3. I have read the Complaint in this action, and I am generally familiar with this litigation. Specifically, I have read the Court's Memorandum and Order in this case, dated 12 April 1979, and note that the Court has stated in its Memorandum that it finds that the institutions and individual researchers who participated in Project MKULTRA "are not intelligence sources." Given the dictionary definition of "source" and given the generally perceived meaning of that word, I can, of course, understand the basis for the Court's belief. The purpose of this affidavit is, therefore, to familiarize the Court with some of the techniques employed and problems encountered by the CIA in the performance of its statutory duties as the central agency within the United States Government with the primary responsibility for conducting intelligence activities for the United States. It is my judgment that the institutes and individual researchers who participated in Project MKULTRA are intelligence sources *90 and that, therefore, it is my responsibility under the National Security Act to protect them from disclosure to the extent that I determine that such protection is in the interest of national security and is necessary to enable the CIA to perform its statutory functions effectively.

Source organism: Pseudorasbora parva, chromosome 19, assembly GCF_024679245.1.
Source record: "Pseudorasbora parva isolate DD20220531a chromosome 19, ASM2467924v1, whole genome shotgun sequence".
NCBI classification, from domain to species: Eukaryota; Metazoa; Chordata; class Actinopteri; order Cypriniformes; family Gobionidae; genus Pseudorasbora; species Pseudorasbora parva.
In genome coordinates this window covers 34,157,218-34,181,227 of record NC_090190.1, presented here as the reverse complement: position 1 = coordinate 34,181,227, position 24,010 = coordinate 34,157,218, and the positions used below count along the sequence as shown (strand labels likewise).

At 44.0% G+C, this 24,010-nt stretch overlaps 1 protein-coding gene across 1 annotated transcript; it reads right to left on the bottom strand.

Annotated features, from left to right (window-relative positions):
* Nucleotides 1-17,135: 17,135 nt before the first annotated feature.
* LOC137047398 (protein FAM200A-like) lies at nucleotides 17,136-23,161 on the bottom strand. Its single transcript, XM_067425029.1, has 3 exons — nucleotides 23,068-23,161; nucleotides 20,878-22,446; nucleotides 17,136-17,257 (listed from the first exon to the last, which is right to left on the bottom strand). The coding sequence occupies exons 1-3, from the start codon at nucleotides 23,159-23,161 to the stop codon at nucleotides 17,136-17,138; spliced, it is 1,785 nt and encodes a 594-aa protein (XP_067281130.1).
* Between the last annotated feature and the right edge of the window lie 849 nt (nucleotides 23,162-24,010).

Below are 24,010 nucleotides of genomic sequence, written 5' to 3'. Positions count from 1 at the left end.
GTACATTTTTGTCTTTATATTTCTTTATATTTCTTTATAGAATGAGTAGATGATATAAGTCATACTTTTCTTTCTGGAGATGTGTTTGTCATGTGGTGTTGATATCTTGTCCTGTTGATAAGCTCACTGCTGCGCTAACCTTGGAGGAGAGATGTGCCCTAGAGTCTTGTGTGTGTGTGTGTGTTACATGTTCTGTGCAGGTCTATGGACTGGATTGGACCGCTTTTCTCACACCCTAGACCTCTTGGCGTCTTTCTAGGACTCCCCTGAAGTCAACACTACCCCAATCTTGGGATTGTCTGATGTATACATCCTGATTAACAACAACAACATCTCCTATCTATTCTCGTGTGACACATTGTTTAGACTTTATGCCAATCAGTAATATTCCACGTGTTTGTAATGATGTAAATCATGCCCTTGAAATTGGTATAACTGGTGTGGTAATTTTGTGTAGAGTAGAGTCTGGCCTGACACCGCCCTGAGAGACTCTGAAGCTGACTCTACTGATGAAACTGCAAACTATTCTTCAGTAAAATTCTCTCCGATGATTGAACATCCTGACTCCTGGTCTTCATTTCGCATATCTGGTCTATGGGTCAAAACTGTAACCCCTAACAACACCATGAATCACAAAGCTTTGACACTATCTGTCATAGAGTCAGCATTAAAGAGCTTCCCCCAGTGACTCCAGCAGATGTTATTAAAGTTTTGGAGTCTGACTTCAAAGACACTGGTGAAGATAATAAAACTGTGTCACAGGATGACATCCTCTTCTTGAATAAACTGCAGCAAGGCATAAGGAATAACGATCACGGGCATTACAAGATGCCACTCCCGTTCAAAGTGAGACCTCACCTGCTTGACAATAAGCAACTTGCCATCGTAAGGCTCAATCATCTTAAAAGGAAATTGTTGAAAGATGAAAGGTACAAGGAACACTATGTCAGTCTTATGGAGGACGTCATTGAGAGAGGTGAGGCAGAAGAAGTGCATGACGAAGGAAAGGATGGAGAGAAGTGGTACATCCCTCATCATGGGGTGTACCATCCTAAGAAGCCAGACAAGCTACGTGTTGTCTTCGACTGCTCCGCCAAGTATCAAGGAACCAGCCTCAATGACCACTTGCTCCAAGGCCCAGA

4. The term "intelligence sources" is a phrase of art, encompassing a variety of entities. By that I do not mean that it is so vague or imprecise as to shroud whatever the CIA may wish to conceal. But certainly, it includes more than simply those individuals directly involved in collecting and reporting foreign intelligence information. To accomplish its intelligence collection responsibilities, the CIA must engage in a variety of related activities. Executive Order 12036, issued by President Carter on January 24, 1978, sets forth the duties and responsibilities of the CIA. It provides in part: